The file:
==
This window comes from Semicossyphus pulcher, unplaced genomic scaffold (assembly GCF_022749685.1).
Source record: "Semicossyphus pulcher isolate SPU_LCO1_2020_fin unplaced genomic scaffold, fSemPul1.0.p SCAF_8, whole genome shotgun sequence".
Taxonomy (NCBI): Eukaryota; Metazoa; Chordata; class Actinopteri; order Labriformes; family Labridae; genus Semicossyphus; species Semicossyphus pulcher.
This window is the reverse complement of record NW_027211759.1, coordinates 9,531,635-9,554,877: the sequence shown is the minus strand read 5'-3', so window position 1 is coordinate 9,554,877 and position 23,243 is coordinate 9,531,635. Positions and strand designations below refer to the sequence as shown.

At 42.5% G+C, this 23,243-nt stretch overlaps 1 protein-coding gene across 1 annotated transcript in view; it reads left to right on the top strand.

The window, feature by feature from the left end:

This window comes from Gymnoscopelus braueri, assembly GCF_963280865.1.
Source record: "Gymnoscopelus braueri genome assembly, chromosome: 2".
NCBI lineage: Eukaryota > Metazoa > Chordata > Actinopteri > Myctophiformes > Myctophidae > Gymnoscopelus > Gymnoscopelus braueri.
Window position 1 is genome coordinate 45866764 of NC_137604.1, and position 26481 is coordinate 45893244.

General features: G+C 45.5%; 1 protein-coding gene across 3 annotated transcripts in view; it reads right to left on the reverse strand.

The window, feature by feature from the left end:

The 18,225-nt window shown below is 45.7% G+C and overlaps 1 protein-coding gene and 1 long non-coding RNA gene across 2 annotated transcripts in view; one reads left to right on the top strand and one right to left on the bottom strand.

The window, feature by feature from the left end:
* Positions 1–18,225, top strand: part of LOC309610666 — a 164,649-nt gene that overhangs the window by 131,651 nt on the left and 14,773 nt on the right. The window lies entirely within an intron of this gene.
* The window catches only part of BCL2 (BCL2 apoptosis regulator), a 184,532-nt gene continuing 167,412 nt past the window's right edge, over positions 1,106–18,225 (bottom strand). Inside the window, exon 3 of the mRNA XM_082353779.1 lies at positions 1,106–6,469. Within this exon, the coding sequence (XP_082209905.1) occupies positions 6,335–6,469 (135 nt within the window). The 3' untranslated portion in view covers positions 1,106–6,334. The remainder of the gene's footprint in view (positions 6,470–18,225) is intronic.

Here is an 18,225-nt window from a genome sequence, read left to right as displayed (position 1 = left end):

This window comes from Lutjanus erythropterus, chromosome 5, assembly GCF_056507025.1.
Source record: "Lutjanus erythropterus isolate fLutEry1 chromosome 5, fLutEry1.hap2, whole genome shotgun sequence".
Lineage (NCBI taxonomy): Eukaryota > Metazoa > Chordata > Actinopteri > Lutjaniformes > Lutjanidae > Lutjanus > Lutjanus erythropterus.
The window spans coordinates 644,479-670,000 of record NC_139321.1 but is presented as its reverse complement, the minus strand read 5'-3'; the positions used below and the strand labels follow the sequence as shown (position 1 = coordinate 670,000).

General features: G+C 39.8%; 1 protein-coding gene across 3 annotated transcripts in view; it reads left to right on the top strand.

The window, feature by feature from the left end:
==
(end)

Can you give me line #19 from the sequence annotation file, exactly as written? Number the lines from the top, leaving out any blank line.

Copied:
Source record: "Lutjanus erythropterus isolate fLutEry1 chromosome 5, fLutEry1.hap2, whole genome shotgun sequence".